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An Eye for Composition
by © Gary W. Stanley
Vivid Light Photography

No matter where in this world we live the subject matter for photographers is for all practical purposes, never ending. We are limited only by our imagination and creative vision. I've related in the past the story of a well-known photographer who told his audience not to look at other photographers' work, but to develop their own style.

My comeback to that is pretty simple: how does one go about developing his or her own style, without something or someone else's work with which to compare it to? "You've certainly taught yourself a lot about the game of golf over the past few years Bob, now would you like to try using clubs?"

I believe that it is important to be able to visually see someone else's work, style and approach to photography, not to become a copycat of that specific style, but as an aid in developing your own style.

Perhaps you've learned some great landscape technique from David Muench, a great close-up idea from John Shaw, or how to use vivid colors in your images for impact from Pete Turner. Each idea gets logged into the brain, absorbing and remembering those points or styles that interest you the most. Then when you find yourself in a particular shooting situation, you draw upon that knowledge and apply it to your own images.

While I credit much of my success as a photographer to folks like John Shaw, Art Wolfe, David Muench and others, I've had to continually be willing to learn from others and from my own personal experiences.

Composition is one area of photography that begs for constant nourishment. I keep looking for new ideas and new subject matter with which to test my skills and creativity as a photographer. Sometimes I feel a little stale, and other times I'm "on the jazz" so to speak. It's those times when I'm on the jazz that I feel like a creative Superman and my excitement level for photography is so high.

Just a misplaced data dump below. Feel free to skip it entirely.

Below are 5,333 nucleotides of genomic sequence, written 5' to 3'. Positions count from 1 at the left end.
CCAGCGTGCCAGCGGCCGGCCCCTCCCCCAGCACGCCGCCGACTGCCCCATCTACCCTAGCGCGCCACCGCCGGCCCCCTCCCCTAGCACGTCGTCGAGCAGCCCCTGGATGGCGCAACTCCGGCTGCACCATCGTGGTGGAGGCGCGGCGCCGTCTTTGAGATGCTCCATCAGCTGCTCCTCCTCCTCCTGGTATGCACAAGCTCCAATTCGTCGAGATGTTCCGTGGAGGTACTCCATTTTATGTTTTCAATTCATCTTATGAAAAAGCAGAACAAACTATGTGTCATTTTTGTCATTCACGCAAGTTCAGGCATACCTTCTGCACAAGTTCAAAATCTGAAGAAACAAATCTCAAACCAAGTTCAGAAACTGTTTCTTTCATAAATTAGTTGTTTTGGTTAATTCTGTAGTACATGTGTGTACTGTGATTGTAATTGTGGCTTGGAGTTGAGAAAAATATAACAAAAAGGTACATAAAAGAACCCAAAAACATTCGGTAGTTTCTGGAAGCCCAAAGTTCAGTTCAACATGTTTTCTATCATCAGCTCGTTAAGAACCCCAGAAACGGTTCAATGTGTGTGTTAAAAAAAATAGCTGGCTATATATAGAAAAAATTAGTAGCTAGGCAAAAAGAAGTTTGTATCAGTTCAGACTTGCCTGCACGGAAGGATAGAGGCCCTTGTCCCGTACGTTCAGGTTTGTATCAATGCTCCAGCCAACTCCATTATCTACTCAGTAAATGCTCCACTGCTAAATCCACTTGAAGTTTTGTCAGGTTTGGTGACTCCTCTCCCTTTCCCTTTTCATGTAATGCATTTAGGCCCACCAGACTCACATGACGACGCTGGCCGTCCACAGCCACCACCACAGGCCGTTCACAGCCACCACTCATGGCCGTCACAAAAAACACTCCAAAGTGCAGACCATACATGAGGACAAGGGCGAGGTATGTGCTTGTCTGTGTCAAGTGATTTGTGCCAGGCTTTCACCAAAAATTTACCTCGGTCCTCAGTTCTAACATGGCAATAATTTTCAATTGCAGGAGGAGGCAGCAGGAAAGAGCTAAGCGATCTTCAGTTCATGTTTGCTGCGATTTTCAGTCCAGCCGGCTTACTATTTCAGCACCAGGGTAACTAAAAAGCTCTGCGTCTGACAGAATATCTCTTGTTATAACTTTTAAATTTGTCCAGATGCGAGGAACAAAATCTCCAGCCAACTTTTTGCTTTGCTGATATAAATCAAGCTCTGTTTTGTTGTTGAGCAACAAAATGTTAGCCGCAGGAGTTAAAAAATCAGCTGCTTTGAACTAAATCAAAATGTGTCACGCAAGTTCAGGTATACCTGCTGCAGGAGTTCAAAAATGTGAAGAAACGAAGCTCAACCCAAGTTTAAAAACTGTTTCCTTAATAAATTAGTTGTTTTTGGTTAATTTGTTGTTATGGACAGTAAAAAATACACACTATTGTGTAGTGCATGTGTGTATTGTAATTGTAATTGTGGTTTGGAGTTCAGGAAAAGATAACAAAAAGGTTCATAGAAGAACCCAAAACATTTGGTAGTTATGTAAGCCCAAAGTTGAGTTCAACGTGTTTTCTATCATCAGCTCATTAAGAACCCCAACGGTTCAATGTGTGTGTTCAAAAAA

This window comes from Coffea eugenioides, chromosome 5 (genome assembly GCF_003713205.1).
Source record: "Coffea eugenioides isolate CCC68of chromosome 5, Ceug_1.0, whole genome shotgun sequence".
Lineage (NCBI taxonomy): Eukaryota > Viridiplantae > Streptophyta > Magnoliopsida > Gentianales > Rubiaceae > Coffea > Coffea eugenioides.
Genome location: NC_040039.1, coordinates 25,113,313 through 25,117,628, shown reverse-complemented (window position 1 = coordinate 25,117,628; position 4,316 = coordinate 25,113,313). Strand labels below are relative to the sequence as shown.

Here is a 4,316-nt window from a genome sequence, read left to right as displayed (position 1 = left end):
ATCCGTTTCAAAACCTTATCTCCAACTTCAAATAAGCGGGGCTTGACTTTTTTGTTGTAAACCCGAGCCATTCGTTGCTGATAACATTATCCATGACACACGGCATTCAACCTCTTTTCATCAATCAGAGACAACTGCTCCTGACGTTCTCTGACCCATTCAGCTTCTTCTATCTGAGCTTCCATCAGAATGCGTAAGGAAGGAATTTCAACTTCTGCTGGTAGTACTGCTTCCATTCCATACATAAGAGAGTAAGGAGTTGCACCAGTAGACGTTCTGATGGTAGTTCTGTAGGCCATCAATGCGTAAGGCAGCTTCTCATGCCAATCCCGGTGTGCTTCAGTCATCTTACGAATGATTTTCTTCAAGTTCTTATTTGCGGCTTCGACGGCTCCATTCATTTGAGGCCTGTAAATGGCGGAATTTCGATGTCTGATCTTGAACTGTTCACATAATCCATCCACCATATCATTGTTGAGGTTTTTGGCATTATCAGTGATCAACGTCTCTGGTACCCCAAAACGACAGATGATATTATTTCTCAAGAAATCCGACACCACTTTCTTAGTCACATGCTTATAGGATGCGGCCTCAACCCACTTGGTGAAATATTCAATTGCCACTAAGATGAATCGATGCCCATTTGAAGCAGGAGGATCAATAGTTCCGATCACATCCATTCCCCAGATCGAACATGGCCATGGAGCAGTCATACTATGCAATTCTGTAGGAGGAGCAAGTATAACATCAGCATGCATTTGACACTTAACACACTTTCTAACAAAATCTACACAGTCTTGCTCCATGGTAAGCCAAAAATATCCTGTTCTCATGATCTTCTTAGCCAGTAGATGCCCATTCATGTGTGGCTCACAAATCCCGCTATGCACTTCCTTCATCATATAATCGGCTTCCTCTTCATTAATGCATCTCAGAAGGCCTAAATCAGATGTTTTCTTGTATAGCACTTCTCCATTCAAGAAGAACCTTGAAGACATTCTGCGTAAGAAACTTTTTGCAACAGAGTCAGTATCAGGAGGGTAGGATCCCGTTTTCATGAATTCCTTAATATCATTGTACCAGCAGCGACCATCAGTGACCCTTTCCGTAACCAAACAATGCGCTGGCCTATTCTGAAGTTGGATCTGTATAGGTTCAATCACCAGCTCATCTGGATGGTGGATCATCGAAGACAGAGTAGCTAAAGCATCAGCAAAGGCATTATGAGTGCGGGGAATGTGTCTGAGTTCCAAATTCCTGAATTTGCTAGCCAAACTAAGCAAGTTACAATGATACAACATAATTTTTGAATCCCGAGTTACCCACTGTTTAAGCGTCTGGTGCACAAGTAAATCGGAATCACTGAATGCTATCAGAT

In this article, I'll use some visual examples of basic and creative compositional techniques that I hope will stimulate your own creativity as well.

I'll assume that you have a good basic understanding of how your camera works, how to get correct exposure, the compositional rule of thirds, and the good basic compositional elements of line, shape, and texture. What I hope to do for you is stimulate your creative thought process by sharing my own thought process as I compose a shot.

What Lenses Do:

Remember first that your choice of lenses will play an important part in your composition and how the final image will look. Wide-angle lenses expand the apparent distance between objects, and a telephoto lens will compress the apparent distance between objects. Knowing this, you can choose your lens based on the compositional effect that you want.

Making Good Choices: One very important element in developing an eye for composition has to do with making good choices within your composition. First of all, I'm very big on finding a great foreground subject such as a big rock, an interesting tree or something similar to give the eye a point of entry into my composition. Your eyes will naturally see that subject, then, move across comfortably through the rest of the composition. 

This foreground subject also helps to make the viewer feel as though he or she is right there seeing what I saw and experienced at that very moment. This adds a three-dimensional quality and great depth to your image, which of course is a technique used by many 4x5 shooters. Develop an awareness of what to include or exclude from your composition, with a mind for keeping your compositions simple.

Achieving Balance: There are a few basic approaches to this technique. You can have a very large dominant foreground with a complimenting background, such as a large rock framing or leading you to the smaller appearing lighthouse in the background. This tends to add drama or a unique quality to an often-photographed subject.